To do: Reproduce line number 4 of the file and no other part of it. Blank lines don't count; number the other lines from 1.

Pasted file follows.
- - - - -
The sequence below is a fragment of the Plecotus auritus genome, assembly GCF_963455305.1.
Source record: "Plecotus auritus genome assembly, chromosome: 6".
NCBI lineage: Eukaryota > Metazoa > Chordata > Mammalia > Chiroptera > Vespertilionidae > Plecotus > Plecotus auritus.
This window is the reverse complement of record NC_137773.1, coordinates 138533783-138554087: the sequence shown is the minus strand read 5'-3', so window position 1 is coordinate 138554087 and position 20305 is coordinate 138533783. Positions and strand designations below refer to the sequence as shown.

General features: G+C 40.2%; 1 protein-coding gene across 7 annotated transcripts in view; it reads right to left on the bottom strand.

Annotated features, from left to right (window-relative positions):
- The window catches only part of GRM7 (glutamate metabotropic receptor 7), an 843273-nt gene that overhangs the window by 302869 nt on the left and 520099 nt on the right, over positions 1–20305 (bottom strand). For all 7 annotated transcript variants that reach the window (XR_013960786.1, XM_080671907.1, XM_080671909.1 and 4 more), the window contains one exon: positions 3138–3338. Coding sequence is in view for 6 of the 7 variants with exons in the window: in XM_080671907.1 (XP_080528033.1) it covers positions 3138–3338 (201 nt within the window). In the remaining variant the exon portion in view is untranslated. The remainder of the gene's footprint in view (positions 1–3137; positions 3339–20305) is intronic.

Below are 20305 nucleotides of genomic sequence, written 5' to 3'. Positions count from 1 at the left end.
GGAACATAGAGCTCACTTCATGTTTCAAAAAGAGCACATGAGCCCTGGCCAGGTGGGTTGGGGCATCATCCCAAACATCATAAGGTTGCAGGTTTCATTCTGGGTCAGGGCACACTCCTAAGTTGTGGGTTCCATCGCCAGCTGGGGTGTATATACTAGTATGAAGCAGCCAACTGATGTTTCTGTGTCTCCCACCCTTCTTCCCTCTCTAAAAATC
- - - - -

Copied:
This window is the reverse complement of record NC_137773.1, coordinates 138533783-138554087: the sequence shown is the minus strand read 5'-3', so window position 1 is coordinate 138554087 and position 20305 is coordinate 138533783. Positions and strand designations below refer to the sequence as shown.